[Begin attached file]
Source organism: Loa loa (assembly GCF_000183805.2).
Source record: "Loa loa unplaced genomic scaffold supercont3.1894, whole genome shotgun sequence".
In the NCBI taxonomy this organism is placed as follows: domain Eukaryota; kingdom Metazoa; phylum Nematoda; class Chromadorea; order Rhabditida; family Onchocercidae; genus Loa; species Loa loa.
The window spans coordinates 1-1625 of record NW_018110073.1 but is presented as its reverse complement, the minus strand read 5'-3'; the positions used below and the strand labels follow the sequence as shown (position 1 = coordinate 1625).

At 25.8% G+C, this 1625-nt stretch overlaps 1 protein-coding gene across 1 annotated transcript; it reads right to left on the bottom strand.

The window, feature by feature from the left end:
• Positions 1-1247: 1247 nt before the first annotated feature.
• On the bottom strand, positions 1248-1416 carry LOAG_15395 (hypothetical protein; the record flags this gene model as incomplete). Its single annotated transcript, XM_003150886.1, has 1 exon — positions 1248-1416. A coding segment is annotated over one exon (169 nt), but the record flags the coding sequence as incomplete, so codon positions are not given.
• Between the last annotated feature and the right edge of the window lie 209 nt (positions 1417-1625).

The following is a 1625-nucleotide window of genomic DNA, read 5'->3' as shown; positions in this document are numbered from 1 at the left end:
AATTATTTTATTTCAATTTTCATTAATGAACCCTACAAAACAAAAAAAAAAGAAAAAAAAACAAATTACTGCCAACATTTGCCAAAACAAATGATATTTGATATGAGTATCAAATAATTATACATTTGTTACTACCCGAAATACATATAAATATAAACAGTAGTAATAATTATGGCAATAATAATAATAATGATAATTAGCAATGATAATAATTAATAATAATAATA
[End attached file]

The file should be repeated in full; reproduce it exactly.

Source organism: Loa loa (assembly GCF_000183805.2).
Source record: "Loa loa unplaced genomic scaffold supercont3.1894, whole genome shotgun sequence".
In the NCBI taxonomy this organism is placed as follows: domain Eukaryota; kingdom Metazoa; phylum Nematoda; class Chromadorea; order Rhabditida; family Onchocercidae; genus Loa; species Loa loa.
The window spans coordinates 1-1625 of record NW_018110073.1 but is presented as its reverse complement, the minus strand read 5'-3'; the positions used below and the strand labels follow the sequence as shown (position 1 = coordinate 1625).

At 25.8% G+C, this 1625-nt stretch overlaps 1 protein-coding gene across 1 annotated transcript; it reads right to left on the bottom strand.

The window, feature by feature from the left end:
• Positions 1-1247: 1247 nt before the first annotated feature.
• On the bottom strand, positions 1248-1416 carry LOAG_15395 (hypothetical protein; the record flags this gene model as incomplete). Its single annotated transcript, XM_003150886.1, has 1 exon — positions 1248-1416. A coding segment is annotated over one exon (169 nt), but the record flags the coding sequence as incomplete, so codon positions are not given.
• Between the last annotated feature and the right edge of the window lie 209 nt (positions 1417-1625).

The following is a 1625-nucleotide window of genomic DNA, read 5'->3' as shown; positions in this document are numbered from 1 at the left end:
AATTATTTTATTTCAATTTTCATTAATGAACCCTACAAAACAAAAAAAAAAGAAAAAAAAACAAATTACTGCCAACATTTGCCAAAACAAATGATATTTGATATGAGTATCAAATAATTATACATTTGTTACTACCCGAAATACATATAAATATAAACAGTAGTAATAATTATGGCAATAATAATAATAATGATAATTAGCAATGATAATAATTAATAATAATAATA